druggists. The physicians can greatly
aid the Colored druggist by sending
them their prescriptions. I also suggest
that druggists form themselves into
some kind of association for co-oper
ative purchasing of supplies. The need
to buy at lowest prices is quite evident, j
because wc know that if wc buy right
wc can successfully compete."
It will be of interest to know what
the average attitude toward the Colored
patron is of the average White drug
gist, which is conceded by Colored drug
gists to be receiving about 75 per cent
of the Colored business.
W. E. Wallace, owner of the drug
store at 39th and State streets, as ad-
mitted by his manager, about 80 per
cent of the trade is Colored, shows his
appreciation of this trade by employing
three Colored clerks, a Colored girl
cashier, a Colored manager, Mr. W.
Stoball, and one White clerk. The
Crown Pharmacy, at 31st and State
streets, of which Mr. A. D. MacGregor
is manager and registered pharmacist,
when asked, "What percentage of your
business is done with Colored people!"
replied: "I should say about 90 per
cent of our business is with the Colored
people of this community. It was
greater than that; about a year ago 99
per cent of our trade was with the Col
ored people. We have an average of
about 2,500 people come in here per day.
We employ seven clerks, and the pro
prietor and manager also wait on the
trade." When asked if any of the
clerks were Colored, ho replied: "We
had one Colored clerk, but we did not
find him satisfactory. The Colored peo
ple did not wish to trade with him."
He seemed to be too "lippy," and in
his slang way, said: "They ran him
out of gas, so we had to let him go."
(To be continued)
here." Thus, it can easily be seen tha
the Negro's claim to a permanent place
in the firmament of fine arts as the
source of artistic inspiration is as well
founded as the law of gravity. This
phase of the Negro's romance will en
dure forever, and in a world swarming
with engagements shall shine clearer
than the noondav.
PHTT.TiTS WHEATLEY HOME.
3256 Rhodes Avenue.
Chicago, Feb. 6, 1918.
TO WHOM IT MAY CONCERN:
The Phyllis Wheatley Home is non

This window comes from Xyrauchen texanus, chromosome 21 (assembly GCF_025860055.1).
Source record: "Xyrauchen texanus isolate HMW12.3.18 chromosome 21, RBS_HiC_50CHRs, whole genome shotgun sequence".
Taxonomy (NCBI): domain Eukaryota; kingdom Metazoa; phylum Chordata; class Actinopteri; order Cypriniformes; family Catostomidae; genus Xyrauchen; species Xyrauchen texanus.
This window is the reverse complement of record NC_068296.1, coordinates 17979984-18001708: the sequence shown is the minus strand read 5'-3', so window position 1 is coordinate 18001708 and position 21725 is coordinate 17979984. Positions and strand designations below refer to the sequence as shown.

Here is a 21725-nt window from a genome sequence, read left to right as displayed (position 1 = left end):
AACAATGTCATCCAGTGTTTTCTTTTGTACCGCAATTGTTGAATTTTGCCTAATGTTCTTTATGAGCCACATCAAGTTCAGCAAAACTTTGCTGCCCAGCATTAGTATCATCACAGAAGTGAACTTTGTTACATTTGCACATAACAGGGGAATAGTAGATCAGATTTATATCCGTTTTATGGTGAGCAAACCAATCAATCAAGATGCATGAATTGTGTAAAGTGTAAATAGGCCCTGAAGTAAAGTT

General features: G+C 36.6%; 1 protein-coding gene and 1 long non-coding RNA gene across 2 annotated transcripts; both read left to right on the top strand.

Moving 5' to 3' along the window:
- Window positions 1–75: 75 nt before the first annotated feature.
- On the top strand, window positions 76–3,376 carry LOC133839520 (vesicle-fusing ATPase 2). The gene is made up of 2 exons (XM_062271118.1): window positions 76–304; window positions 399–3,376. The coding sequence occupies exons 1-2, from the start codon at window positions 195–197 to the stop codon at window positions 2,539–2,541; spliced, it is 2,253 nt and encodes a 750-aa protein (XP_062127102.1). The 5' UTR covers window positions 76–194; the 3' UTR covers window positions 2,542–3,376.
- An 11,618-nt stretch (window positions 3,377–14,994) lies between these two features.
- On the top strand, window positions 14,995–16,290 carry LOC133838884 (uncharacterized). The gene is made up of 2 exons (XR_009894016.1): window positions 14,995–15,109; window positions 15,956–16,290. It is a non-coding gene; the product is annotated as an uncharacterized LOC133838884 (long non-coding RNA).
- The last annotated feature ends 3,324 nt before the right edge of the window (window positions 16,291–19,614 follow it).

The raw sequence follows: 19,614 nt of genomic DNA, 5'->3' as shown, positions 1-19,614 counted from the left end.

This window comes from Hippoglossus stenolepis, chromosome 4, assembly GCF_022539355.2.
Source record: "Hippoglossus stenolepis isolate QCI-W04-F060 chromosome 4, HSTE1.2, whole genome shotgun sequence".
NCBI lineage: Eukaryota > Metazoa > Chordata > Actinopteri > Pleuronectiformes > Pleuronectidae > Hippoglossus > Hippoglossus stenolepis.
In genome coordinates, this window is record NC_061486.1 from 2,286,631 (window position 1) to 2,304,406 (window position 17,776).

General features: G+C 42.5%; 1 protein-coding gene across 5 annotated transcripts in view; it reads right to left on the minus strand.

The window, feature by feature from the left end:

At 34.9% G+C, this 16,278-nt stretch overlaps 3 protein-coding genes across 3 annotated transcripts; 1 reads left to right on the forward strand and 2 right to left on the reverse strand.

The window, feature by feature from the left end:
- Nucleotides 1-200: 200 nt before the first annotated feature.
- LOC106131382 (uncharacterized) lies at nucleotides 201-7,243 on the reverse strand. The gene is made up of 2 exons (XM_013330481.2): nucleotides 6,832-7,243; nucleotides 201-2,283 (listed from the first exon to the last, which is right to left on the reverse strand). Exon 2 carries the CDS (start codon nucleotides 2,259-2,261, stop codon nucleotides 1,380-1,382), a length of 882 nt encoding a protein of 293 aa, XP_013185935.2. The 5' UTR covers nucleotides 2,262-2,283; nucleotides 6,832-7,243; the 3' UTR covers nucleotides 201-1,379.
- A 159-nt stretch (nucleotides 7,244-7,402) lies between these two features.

sectarian, non-political and has not and
does not, endorse men or women of any
political persuasion when candidates
The Board of Directors, Phyllis
Wheatley Home, 3256 Bhodes
It will be appreciated if you will give
publicity to the above notiea.
Board of Directors, P. W. H.,
by J. Snowden-Porter.
COLORED WOMAN IN MEDICAL
Miss Helen L. Milton, of Philadel
phia, Pa., has been appointed to a $100
clerkship in the United States Medical
Supply Department at Washington.
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ALDERMAN JOSEPH HIGGINS SMITH.
One of the best and foremost members of the City Council, warm friend of tit
colored people, who will be returned to that body from the 14th ward.
DR. A. WILBERFORCE WILLIAMS,
3545 S. STATE STREET, LOUDLY
SOUNDS THE PRAISES OF THE
The following letter speaks for itself:
Chicago, Feb. 4, 1918.
Mr. Julius F. Taylor, Editor,
6418 Champlain Ave., Chicago.
Dear Mr. Taylor: I would be less
than human if I did not express to you
my deep sense of appreciation of the
many kind words you have expressed
in your paper concerning the address
delivered by me at Bethel Literary So
ciety Sunday, February 3, 1918. We
had quite a large and appreciative audi
ence out, although it was a very cold
day, and I wish to give due credit to The
Broad Ax for its wide and flattering
publication of the meeting.
There is another matter, Mr. Taylor,
that I wish to congratulate your paper
on, and that is the invaluable sen-ice
along educational lines that you are
doing for the people of this community
in regard to business opportunities now
before the people. I have read and am
reading these articles bearing on the
Colored merchants and business that
have and are appearing in The Broad
Ax each week. T want you to know